June 20, 2009
Those words begin our second, and long overdue, selection originating from Tunisia. Despite being one of the most renowned vocalists in Tunisia during the mid-20th century, very little in English has been written about the great Louisa Tounsia. She was part of the deep tradition of Jewish singers of the Maghreb, along with her fellow countrymen Raoul Journo and Cheikh El-Afrit, among others. Jewish immigration into North Africa began as early as the 6th century BCE, and there was a large migration of Sephardic Jews into the region in the 5th century, then later in the 15th and 16th centuries, following expulsions from the Iberian peninsula. Ashkenazi Jews also were present in the region, beginning in the precolonial and colonial periods.
Louisa’s first sessions appear to have been for the French Polyphon label in 1938. She then made a few sides for Columbia immediately afterwards, and then recorded at least 25 songs for HMV starting in the mid-1940s. Her final sessions on 78 – at least from my documentation – occurred around 1950, for the Pacific record label, an independent. This track, for which I’ve combined both sides of the “suite” as it’s labeled, stems from those sessions. She’s accompanied here by an oud player, kanun, and percussion, with the second side being more of a jam. The title, “Ya Bent El Nass,” translates to “Oh Daughter of the People.”
I’ve always liked North African music from the mid-20th century more than Egyptian mid-century music – just a personal preference really, but I think it has something to do with a perceived looseness in the music, on my part. Or, perhaps it’s a means to escape the ubiquitousness of Umm Kalthoum, Mohammed Abdel-Wahab, and Farid el-Atrash, the popular and inescapable triumverate of mid-20th century Egyptian music (but, really, they’re national treasures, and each recorded some fantastic material).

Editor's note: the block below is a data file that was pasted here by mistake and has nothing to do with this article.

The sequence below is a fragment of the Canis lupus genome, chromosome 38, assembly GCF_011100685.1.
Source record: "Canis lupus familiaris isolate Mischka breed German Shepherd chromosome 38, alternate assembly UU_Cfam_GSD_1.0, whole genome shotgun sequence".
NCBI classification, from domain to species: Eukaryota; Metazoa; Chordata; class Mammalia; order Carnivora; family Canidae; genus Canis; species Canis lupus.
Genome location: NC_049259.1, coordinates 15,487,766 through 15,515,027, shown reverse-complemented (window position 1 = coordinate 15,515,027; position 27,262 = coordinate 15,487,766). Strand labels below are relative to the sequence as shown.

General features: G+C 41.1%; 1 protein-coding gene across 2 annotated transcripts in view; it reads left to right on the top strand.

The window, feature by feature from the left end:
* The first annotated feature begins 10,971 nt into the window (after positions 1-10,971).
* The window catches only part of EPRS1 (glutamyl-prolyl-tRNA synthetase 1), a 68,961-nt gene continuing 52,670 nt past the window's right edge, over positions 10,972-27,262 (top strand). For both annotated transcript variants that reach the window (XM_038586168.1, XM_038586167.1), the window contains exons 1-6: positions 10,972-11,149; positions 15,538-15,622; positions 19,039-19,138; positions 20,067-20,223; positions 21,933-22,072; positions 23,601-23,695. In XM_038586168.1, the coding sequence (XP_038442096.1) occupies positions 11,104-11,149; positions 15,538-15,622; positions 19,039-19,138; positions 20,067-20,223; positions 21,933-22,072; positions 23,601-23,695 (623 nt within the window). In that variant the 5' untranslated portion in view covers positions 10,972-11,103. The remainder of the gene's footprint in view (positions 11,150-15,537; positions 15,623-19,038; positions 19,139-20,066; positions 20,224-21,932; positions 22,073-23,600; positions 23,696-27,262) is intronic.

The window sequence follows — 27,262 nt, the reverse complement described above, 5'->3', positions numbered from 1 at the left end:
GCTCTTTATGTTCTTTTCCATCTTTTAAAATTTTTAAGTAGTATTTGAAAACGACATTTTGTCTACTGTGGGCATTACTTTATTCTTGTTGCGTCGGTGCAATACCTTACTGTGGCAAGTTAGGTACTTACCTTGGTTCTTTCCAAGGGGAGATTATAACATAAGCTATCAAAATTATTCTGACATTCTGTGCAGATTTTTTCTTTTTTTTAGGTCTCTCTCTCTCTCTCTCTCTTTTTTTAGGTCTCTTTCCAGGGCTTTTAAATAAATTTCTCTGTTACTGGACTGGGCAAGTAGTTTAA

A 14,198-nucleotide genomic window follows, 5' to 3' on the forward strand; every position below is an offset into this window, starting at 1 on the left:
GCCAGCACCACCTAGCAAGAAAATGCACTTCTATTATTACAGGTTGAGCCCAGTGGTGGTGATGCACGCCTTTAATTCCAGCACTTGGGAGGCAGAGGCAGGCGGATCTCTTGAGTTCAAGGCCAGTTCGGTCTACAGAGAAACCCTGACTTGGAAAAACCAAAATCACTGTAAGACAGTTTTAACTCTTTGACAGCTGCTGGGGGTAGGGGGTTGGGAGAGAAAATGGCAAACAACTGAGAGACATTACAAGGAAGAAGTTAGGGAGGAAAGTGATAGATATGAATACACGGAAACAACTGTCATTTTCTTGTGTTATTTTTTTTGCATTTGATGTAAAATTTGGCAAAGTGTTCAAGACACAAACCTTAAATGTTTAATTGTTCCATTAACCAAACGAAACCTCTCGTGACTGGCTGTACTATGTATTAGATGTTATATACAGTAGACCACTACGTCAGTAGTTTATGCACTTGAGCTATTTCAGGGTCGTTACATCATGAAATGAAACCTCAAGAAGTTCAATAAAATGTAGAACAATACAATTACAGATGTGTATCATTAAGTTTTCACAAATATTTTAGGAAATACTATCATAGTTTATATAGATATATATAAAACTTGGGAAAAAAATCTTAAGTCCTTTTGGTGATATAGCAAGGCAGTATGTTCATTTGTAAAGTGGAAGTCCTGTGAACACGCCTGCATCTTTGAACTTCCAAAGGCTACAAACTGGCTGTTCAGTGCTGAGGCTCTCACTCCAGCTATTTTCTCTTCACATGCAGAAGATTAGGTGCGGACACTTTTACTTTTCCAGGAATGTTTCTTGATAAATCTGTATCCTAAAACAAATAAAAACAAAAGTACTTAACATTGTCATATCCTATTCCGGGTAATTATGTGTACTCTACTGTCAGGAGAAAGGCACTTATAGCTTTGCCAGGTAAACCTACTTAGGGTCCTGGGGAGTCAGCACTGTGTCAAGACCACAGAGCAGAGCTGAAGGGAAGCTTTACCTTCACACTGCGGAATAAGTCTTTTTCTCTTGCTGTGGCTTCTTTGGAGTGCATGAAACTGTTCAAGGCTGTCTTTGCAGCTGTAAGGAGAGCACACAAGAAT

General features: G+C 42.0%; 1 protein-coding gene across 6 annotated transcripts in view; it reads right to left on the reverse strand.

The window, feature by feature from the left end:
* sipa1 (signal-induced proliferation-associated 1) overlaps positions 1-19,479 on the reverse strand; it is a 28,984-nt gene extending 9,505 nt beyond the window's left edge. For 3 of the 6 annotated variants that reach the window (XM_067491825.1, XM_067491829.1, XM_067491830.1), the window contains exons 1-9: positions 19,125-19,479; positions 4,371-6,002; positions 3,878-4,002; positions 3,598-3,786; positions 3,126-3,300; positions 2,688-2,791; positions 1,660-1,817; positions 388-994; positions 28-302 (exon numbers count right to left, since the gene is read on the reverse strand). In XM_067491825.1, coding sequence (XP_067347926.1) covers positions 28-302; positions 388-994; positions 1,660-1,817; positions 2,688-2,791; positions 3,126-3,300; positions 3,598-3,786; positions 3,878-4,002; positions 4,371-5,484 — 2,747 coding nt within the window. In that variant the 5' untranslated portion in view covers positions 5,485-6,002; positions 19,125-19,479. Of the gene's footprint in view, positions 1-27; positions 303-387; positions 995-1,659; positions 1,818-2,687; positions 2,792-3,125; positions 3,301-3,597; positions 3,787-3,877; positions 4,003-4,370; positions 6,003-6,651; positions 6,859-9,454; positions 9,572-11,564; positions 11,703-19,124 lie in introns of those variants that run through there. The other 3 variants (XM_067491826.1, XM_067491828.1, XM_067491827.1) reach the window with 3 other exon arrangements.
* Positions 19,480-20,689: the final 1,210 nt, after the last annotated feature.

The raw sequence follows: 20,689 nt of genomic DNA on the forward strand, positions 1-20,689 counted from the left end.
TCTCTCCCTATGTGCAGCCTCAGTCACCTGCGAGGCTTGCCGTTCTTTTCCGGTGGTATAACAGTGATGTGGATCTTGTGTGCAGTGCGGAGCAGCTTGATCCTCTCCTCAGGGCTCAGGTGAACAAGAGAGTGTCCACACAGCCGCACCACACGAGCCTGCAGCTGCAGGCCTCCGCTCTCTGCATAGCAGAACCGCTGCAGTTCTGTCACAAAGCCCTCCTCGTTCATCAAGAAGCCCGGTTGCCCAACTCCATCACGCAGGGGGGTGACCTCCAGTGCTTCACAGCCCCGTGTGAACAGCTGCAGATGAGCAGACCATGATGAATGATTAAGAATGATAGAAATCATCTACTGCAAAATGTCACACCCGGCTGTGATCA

Since this was recorded ca. 1950, it was recorded originally on tape. There’s a subtle, funky tape problem on this track and I’m not sure how you would define it, but it’s not really noticeable enough to detract. These are the issues, once again, that crop up when dealing with independent 78rpm labels, who, though they often employed an abundance of musical talent, they did not have the same advantages as the major labels had in terms of equipment and pressing materials.
Issue Number: 7114
Matrix Number: Part 10819/10820, AI 1335/1336
For more Louisa Tounsia, check the North African volume of the Secret Museum series.
August 26, 2007
When I first received this record, I thought, “Gee, could a record possibly be in worse condition?” I had purchased it for a cheap price knowing that it was heavily battered, which is pretty uncommon for me. I don’t often want to go down that road of buying records that are destroyed simply because they are rare. Not really my style. It has less to do with feeling high and mighty, and more about conserving space! However, this was Raoul Journo, perhaps the greatest male Tunisian singer ever, so I made an exception.
It paid off in a way. Yes, this record is heavily worn, but it doesn’t sound nearly as bad as it looks, with its wasteland of grey grooves, thousands of scratches, its myriad of “digs.” Like everything else I offer on this blog, it has never been made available in any format as far as I know (although I’m betting he re-recorded it later in his long career). And, again – did I mention that this is Raoul Journo we’re talking about? In short: my apologies for the sound, but I thought it was worth it in this case. These are not common.
Journo (1911-2001) was a Jewish Tunisian singer, and I believe this stems from one of his earliest sessions, in 1935 for the Polydor company. He’s accompanied by percussion, violin, and oud – plus, there’s a nice qanún solo in the introduction.
Also – I included BOTH sides of the record this time (Parts 1 and 2).
Issue Number: 46.402